With four shuttered casino properties dotting the Atlantic City landscape, the city must now ask itself the following question: What do we do with these empty properties?
One Pennsylvania developer, Endeavor Property Group, is seeking to answer that question, as the group envisions replacing one of these shuttered casinos, the Atlantic Club Casino, with an entertainment complex complete with an indoor water park and beach bar according to the Press of Atlantic City.
Endeavor also has plans to utilize the Atlantic Club’s current design by opening a hotel or adding condominiums to the property. Endeavor attorney Jason Sieminski told the Press of AC, “I think Atlantic City has a very strong future. Endeavor is excited to be part of it.”
There is still a long way to go before any plans are finalized, but Endeavor representatives have met with the Casino Reinvestment Development Authority, and the CRDA and City Council have approved plans to rezone the Atlantic Club to allow the type of project Endeavor is considering.
The Atlantic Club bankruptcy and sales
The Atlantic Club (originally the Golden Nugget) is one of the older casino properties in Atlantic City, built by casino magnate Steve Wynn and opened in 1980.
Under Wynn the casino thrived, but fell on hard times in subsequent years, and was sold multiple times.
The Atlantic Club landed in bankruptcy court in late 2013, and was eventually purchased for scrap by Tropicana and Caesars. The property officially closed its doors on January 13, 2014, the first of four Atlantic City casinos to close up shop last year.
The property itself went to Caesars (Tropicana made off with any usable gaming equipment), and Caesars later sold the property to Florida-based TJM Properties for $13.5 million. The sale included a deed restriction preventing the Atlantic Club from being reopened as a casino.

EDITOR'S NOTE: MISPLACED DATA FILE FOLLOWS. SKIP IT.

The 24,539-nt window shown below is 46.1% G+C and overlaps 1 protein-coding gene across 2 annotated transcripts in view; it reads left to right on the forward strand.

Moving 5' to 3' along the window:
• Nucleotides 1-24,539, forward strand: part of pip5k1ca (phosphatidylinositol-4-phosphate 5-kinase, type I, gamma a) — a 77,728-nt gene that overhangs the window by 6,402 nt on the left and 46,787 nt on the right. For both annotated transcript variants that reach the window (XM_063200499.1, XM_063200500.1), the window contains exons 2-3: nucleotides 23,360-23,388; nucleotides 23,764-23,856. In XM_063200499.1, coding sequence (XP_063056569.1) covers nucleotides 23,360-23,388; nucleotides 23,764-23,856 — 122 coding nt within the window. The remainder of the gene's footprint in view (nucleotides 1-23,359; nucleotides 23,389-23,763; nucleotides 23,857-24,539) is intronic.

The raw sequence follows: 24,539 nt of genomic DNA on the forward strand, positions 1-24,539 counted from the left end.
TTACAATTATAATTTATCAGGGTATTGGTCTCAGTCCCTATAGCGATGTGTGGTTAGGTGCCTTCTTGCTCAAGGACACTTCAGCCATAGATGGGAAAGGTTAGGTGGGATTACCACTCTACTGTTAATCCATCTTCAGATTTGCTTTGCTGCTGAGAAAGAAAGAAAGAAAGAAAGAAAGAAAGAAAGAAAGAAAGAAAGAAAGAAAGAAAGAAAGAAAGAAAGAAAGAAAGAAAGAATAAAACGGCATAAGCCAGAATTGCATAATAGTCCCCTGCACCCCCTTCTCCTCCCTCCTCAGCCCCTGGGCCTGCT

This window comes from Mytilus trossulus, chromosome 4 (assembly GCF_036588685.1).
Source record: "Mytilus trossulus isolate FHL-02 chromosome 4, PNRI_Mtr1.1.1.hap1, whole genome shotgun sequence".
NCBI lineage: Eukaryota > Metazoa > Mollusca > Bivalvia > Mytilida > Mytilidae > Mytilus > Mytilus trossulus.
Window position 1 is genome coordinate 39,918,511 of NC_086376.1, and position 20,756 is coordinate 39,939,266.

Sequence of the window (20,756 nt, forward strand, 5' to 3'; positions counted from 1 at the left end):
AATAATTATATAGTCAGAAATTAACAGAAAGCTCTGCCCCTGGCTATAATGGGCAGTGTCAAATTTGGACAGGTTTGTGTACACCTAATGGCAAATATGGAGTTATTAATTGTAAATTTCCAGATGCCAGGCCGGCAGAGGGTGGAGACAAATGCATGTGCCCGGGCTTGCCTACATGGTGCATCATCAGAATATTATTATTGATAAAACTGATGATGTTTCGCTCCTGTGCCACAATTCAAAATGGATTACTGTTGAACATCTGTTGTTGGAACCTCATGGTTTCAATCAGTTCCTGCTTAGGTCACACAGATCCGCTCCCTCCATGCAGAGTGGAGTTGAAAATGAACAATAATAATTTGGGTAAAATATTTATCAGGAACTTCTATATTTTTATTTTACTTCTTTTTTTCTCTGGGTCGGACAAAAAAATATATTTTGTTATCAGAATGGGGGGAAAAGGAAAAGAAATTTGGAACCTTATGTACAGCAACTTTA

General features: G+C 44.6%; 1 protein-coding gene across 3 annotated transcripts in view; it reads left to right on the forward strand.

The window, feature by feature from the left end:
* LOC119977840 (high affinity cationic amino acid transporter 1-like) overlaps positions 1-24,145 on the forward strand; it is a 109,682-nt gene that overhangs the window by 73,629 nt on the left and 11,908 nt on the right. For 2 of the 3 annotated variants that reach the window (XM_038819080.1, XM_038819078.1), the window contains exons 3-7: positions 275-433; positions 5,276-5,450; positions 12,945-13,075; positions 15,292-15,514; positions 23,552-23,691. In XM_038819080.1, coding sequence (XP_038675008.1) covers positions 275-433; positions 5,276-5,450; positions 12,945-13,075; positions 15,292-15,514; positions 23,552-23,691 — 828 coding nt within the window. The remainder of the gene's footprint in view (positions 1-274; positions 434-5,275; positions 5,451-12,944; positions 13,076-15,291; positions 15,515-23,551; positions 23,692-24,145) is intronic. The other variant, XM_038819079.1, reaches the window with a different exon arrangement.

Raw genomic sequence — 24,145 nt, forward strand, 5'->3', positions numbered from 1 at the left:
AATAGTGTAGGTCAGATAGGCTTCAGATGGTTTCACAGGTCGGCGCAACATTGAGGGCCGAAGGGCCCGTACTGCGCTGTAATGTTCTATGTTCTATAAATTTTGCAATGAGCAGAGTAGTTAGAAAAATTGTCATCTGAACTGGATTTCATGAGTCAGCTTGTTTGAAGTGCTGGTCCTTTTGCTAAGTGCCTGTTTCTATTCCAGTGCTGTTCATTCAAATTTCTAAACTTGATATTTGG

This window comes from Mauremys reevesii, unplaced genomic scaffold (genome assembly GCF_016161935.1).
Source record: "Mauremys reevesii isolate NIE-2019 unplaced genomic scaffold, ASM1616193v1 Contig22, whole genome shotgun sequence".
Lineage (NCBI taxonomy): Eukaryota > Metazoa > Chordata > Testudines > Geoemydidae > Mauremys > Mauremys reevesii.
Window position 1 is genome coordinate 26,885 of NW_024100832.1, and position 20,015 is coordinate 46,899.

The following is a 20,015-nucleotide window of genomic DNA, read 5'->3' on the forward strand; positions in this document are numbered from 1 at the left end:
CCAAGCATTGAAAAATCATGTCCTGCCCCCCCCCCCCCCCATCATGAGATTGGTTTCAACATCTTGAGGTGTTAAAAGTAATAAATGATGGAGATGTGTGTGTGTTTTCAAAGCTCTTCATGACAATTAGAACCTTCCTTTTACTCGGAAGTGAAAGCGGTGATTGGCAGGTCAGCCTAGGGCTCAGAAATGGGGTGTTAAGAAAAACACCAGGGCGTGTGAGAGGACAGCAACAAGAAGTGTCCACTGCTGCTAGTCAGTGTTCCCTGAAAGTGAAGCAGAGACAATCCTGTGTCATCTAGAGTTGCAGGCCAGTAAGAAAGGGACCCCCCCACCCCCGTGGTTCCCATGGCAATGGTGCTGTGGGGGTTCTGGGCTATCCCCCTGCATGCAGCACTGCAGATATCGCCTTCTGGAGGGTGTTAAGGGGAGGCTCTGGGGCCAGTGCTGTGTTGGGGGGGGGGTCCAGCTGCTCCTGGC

Early reports had TJM looking at turning the Atlantic Club (and an adjacently owned lot) into condominiums, but these reports never bore any fruit and the property has remained dormant for nearly 18 months.
If TJM does sell the property to Endeavor, it would be the third of the four casinos that closed in 2014 to change hands.
It would also be the second casino whose connection to gaming would be severed.
Showboat’s future tied to higher education
In September of 2014, Caesars shuttered one of its four Atlantic City properties, Showboat Casino.
Showboat was one of the more surprising closures during the “Great Casino Purge of 2014,” considering it was a slightly profitable casino…sometimes, and ever so slightly.
Like the Atlantic Club, Caesars wanted to ensure Showboat wouldn’t be reopened as a casino and seemed to have found a buyer willing to accommodate that request. But it ran into a snag, as a strange agreement dating back to 1988 gives Trump Taj Mahal the option to nix any deal involving Showboat if the property no longer offered gambling.
For whatever reason, Trump Taj Mahal – in the throes of bankruptcy itself – decided to exercise this option after Caesars sold Showboat to Stockton University.
This has led to a whole new can of worms being opened, as Glenn Straub, the man who purchased the Revel for pennies on the dollar, made an agreement to buy Showboat from Stockton and lease it back to them, while Straub uses Showboat to bypass Revel’s power plant snafu by tying into the city’s grid through Showboat.
If you’re confused, here’s more on that part of the story.
Revel: Part casino part everything under the sun
Speaking of Straub and Revel, his vision for Revel Casino is a bit all over the map.
From BMX tracks to casinos to Towers of Geniuses, Straub doesn’t seem to have mapped out the future of the $2.4 billion hotel casino he purchased for around $80 million.
What about Trump Plaza?
The only casino property whose future is a completely blank slate is Trump Plaza.
Since closing in September of 2014, there has been little public speculation when it comes to the casino’s future use.
One thing is for certain, however. With its central location on the Atlantic City Boardwalk, the building cannot remain vacant if Atlantic City hopes to reinvent itself.
While each property’s future is still open to question, it’s a pretty safe bet that at least three of the four shuttered casinos won’t be accepting wagers anytime soon.
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